Danielle Dubrasky

The Pentagon Papers


On planes he always looked for the empty seat next to the prettiest woman
engaging her in long overseas conversations as he watched the sun break

through clouds over Hong Kong, flying as far away as possible
from his childhood, moving with his parents from one southern Utah town

to the next, the grandson of a German coal miner in Salina.
He spent his summers in the Saigon office, noting the body count add up,

not knowing who to tell the press was lying about the numbers,
and quoted Kissinger quoting de Gaulle at the dinner table

the night New York Hospital gave sanctuary to the Shah of Iran:
“Countries don’t have friends, they have interests.”

The first night home from his trips the table was cluttered with gifts
he brought from Cairo, Saigon, Cambodian villages before the bombs.

Later my mother found letters with a photograph of a banquet
at the Cambodian Embassy, his French mistress at his side.

Who was she? A voice on the phone, “I would like to speak to
“He died last week. I’m his daughter. Can I?” The phone clicked.

His best advice: Live at least one year in a city
and board the plane last because you know any seat is yours.



Virginia Beach


I dip my fingers in—the jeweled water blesses my hand
or wounds it in another language. My father spoke in French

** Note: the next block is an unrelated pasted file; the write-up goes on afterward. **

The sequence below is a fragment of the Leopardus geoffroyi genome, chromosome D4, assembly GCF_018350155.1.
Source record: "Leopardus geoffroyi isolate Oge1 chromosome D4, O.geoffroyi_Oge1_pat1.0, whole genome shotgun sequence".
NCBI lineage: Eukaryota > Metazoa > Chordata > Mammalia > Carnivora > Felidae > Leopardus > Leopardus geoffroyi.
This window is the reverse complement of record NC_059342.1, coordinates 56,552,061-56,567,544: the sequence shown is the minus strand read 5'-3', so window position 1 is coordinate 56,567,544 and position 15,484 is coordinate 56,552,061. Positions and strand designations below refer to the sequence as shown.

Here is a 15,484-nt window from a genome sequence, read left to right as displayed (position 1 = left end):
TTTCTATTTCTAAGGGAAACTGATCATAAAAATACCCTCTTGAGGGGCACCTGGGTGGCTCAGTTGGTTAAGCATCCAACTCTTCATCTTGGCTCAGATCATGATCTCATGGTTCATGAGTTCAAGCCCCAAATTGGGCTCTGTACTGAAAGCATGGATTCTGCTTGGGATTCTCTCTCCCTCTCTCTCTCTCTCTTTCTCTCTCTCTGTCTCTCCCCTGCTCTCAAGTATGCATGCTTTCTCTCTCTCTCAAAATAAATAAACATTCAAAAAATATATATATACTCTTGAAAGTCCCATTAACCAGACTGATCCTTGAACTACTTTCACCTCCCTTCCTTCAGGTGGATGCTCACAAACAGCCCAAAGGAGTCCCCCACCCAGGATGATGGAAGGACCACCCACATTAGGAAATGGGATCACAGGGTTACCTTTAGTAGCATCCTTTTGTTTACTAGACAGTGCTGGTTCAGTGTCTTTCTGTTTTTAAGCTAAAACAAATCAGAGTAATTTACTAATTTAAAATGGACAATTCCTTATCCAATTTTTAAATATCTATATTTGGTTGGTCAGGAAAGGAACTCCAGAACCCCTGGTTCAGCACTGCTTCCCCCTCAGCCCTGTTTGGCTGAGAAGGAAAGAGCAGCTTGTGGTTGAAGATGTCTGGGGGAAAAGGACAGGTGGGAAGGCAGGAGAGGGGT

about a Laotian palm reader, how she stroked his hand open,

traced his jagged heart line and whispered the names of his lovers.
She told of his father’s first marriage, a secret his mother denied,
then wrote the date of his death on paper he never unfolded.

My father’s story breaks along the tide line.
Buried with a gold bracelet too tight to remove
in temple clothes worn only once at his wedding,
he had slipped off the other gold band long before.

The ring glints in a tide pool that wears seaweed like a second skin.
Hermit crabs glance off anemones folding shut into a fist
and a bottle cap’s fluted edge winks in sunlight over glass.



Danielle Dubrasky has poems forthcoming in Under a Warm Green Linden, Main Street Rag, South Dakota Review, and Chiron Review. Her work has also been published in Terrain.org, Sugar House Review, Cave Wall and saltfront. Her chapbook “Ruin and Light” won the Anabiosis Press Chapbook Competition, and Red Butte Press published a small art book of poems titled “Invisible Shores.” She teaches at Southern Utah University where she directs the Grace A. Tanner Center for Human Values.